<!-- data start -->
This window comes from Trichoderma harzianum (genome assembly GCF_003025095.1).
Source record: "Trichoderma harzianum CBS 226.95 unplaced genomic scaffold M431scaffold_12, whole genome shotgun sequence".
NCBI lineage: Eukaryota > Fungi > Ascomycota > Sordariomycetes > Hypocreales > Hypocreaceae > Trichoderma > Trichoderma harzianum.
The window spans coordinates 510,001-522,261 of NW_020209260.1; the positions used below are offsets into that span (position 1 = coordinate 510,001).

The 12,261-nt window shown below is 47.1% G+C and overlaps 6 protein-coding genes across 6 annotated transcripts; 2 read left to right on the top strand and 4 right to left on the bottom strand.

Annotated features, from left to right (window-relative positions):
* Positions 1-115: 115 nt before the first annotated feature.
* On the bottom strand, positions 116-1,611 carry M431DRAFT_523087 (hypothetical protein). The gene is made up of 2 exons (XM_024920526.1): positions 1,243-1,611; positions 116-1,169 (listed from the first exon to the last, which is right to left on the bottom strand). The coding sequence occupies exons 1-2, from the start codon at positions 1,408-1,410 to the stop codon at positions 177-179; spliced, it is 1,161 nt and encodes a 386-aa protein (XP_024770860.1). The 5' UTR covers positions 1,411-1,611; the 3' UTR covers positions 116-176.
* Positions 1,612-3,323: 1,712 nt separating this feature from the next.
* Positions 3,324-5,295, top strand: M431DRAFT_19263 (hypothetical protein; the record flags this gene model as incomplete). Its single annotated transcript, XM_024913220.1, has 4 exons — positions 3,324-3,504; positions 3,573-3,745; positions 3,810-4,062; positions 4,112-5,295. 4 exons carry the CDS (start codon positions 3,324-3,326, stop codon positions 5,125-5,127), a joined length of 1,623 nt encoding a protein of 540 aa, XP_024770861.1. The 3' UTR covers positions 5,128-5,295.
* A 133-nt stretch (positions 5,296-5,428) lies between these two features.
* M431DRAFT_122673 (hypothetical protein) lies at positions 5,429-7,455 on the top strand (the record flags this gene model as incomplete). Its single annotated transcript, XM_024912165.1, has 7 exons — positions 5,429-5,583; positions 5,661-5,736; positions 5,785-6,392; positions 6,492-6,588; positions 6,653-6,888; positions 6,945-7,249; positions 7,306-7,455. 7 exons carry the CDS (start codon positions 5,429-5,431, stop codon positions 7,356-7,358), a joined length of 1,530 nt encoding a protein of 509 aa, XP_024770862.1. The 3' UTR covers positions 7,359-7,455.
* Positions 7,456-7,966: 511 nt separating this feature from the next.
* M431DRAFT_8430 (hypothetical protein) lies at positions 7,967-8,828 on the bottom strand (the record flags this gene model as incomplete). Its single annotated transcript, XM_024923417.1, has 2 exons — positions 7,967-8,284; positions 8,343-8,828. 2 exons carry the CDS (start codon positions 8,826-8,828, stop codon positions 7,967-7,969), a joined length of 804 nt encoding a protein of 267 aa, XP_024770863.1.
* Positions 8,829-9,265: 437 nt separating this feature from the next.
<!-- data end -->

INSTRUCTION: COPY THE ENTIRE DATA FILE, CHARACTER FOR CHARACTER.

This window comes from Trichoderma harzianum (genome assembly GCF_003025095.1).
Source record: "Trichoderma harzianum CBS 226.95 unplaced genomic scaffold M431scaffold_12, whole genome shotgun sequence".
NCBI lineage: Eukaryota > Fungi > Ascomycota > Sordariomycetes > Hypocreales > Hypocreaceae > Trichoderma > Trichoderma harzianum.
The window spans coordinates 510,001-522,261 of NW_020209260.1; the positions used below are offsets into that span (position 1 = coordinate 510,001).

The 12,261-nt window shown below is 47.1% G+C and overlaps 6 protein-coding genes across 6 annotated transcripts; 2 read left to right on the top strand and 4 right to left on the bottom strand.

Annotated features, from left to right (window-relative positions):
* Positions 1-115: 115 nt before the first annotated feature.
* On the bottom strand, positions 116-1,611 carry M431DRAFT_523087 (hypothetical protein). The gene is made up of 2 exons (XM_024920526.1): positions 1,243-1,611; positions 116-1,169 (listed from the first exon to the last, which is right to left on the bottom strand). The coding sequence occupies exons 1-2, from the start codon at positions 1,408-1,410 to the stop codon at positions 177-179; spliced, it is 1,161 nt and encodes a 386-aa protein (XP_024770860.1). The 5' UTR covers positions 1,411-1,611; the 3' UTR covers positions 116-176.
* Positions 1,612-3,323: 1,712 nt separating this feature from the next.
* Positions 3,324-5,295, top strand: M431DRAFT_19263 (hypothetical protein; the record flags this gene model as incomplete). Its single annotated transcript, XM_024913220.1, has 4 exons — positions 3,324-3,504; positions 3,573-3,745; positions 3,810-4,062; positions 4,112-5,295. 4 exons carry the CDS (start codon positions 3,324-3,326, stop codon positions 5,125-5,127), a joined length of 1,623 nt encoding a protein of 540 aa, XP_024770861.1. The 3' UTR covers positions 5,128-5,295.
* A 133-nt stretch (positions 5,296-5,428) lies between these two features.
* M431DRAFT_122673 (hypothetical protein) lies at positions 5,429-7,455 on the top strand (the record flags this gene model as incomplete). Its single annotated transcript, XM_024912165.1, has 7 exons — positions 5,429-5,583; positions 5,661-5,736; positions 5,785-6,392; positions 6,492-6,588; positions 6,653-6,888; positions 6,945-7,249; positions 7,306-7,455. 7 exons carry the CDS (start codon positions 5,429-5,431, stop codon positions 7,356-7,358), a joined length of 1,530 nt encoding a protein of 509 aa, XP_024770862.1. The 3' UTR covers positions 7,359-7,455.
* Positions 7,456-7,966: 511 nt separating this feature from the next.
* M431DRAFT_8430 (hypothetical protein) lies at positions 7,967-8,828 on the bottom strand (the record flags this gene model as incomplete). Its single annotated transcript, XM_024923417.1, has 2 exons — positions 7,967-8,284; positions 8,343-8,828. 2 exons carry the CDS (start codon positions 8,826-8,828, stop codon positions 7,967-7,969), a joined length of 804 nt encoding a protein of 267 aa, XP_024770863.1.
* Positions 8,829-9,265: 437 nt separating this feature from the next.